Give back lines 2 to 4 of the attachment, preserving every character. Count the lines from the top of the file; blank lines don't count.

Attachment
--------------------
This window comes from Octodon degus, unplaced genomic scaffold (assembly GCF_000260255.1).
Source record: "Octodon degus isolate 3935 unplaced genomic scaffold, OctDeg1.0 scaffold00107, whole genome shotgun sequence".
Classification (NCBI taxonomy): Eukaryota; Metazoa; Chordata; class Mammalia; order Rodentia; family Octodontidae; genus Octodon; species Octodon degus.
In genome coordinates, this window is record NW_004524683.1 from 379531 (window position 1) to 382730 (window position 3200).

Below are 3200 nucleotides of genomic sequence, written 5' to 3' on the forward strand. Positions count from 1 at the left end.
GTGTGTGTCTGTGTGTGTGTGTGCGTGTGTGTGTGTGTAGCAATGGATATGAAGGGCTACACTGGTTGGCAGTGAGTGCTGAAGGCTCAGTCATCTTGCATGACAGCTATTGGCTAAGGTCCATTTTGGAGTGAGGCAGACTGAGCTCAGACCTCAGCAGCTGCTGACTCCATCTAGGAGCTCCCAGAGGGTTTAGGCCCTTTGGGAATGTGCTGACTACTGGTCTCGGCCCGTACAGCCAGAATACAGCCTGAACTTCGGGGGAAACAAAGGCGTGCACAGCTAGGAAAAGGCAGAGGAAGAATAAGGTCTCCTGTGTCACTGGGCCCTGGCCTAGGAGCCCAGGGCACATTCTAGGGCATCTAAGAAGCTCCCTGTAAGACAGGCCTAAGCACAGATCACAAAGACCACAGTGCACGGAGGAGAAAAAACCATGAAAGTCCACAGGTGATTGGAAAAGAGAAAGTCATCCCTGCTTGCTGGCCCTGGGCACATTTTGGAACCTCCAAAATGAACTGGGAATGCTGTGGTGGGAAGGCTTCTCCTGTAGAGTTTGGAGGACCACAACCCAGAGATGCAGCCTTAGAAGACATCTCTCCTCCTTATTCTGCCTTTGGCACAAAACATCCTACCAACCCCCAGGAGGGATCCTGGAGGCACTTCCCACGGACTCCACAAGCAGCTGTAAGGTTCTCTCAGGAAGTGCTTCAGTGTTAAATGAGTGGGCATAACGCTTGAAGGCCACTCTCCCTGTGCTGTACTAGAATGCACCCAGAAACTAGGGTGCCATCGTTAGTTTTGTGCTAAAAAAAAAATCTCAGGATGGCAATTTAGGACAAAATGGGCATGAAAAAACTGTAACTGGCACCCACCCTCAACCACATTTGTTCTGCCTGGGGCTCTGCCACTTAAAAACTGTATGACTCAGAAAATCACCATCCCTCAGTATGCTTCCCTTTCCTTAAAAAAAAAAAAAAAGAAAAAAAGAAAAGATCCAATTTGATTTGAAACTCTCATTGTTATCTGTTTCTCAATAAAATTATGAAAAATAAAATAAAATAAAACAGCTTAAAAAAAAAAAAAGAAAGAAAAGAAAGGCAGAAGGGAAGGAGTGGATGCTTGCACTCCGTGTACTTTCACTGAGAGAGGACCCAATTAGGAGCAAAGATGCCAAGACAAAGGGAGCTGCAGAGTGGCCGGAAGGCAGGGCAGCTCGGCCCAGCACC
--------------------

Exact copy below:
Source record: "Octodon degus isolate 3935 unplaced genomic scaffold, OctDeg1.0 scaffold00107, whole genome shotgun sequence".
Classification (NCBI taxonomy): Eukaryota; Metazoa; Chordata; class Mammalia; order Rodentia; family Octodontidae; genus Octodon; species Octodon degus.
In genome coordinates, this window is record NW_004524683.1 from 379531 (window position 1) to 382730 (window position 3200).